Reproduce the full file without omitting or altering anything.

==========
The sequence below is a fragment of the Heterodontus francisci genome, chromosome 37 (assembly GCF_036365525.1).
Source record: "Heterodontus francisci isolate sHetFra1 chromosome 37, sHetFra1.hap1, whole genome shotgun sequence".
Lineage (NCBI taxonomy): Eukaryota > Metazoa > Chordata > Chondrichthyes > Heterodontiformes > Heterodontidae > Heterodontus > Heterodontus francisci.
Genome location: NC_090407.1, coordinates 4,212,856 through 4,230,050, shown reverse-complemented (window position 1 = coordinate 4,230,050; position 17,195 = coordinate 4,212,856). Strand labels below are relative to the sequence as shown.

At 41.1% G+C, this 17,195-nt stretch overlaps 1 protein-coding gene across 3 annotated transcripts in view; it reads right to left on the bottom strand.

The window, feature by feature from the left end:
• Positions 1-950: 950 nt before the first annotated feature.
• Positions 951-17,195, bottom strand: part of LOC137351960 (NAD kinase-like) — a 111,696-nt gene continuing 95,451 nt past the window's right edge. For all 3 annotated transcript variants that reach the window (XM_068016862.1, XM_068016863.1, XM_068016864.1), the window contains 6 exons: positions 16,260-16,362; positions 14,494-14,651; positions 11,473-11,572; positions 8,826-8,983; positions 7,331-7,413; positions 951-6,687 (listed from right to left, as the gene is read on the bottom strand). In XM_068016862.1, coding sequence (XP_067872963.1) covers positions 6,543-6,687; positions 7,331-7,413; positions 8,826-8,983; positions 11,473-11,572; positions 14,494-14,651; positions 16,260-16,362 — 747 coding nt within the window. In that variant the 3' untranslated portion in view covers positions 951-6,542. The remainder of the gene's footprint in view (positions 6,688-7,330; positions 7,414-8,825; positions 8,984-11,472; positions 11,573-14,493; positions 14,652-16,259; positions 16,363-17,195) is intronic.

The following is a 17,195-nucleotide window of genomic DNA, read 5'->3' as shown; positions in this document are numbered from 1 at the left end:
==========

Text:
The sequence below is a fragment of the Heterodontus francisci genome, chromosome 37 (assembly GCF_036365525.1).
Source record: "Heterodontus francisci isolate sHetFra1 chromosome 37, sHetFra1.hap1, whole genome shotgun sequence".
Lineage (NCBI taxonomy): Eukaryota > Metazoa > Chordata > Chondrichthyes > Heterodontiformes > Heterodontidae > Heterodontus > Heterodontus francisci.
Genome location: NC_090407.1, coordinates 4,212,856 through 4,230,050, shown reverse-complemented (window position 1 = coordinate 4,230,050; position 17,195 = coordinate 4,212,856). Strand labels below are relative to the sequence as shown.

At 41.1% G+C, this 17,195-nt stretch overlaps 1 protein-coding gene across 3 annotated transcripts in view; it reads right to left on the bottom strand.

The window, feature by feature from the left end:
• Positions 1-950: 950 nt before the first annotated feature.
• Positions 951-17,195, bottom strand: part of LOC137351960 (NAD kinase-like) — a 111,696-nt gene continuing 95,451 nt past the window's right edge. For all 3 annotated transcript variants that reach the window (XM_068016862.1, XM_068016863.1, XM_068016864.1), the window contains 6 exons: positions 16,260-16,362; positions 14,494-14,651; positions 11,473-11,572; positions 8,826-8,983; positions 7,331-7,413; positions 951-6,687 (listed from right to left, as the gene is read on the bottom strand). In XM_068016862.1, coding sequence (XP_067872963.1) covers positions 6,543-6,687; positions 7,331-7,413; positions 8,826-8,983; positions 11,473-11,572; positions 14,494-14,651; positions 16,260-16,362 — 747 coding nt within the window. In that variant the 3' untranslated portion in view covers positions 951-6,542. The remainder of the gene's footprint in view (positions 6,688-7,330; positions 7,414-8,825; positions 8,984-11,472; positions 11,573-14,493; positions 14,652-16,259; positions 16,363-17,195) is intronic.

The following is a 17,195-nucleotide window of genomic DNA, read 5'->3' as shown; positions in this document are numbered from 1 at the left end: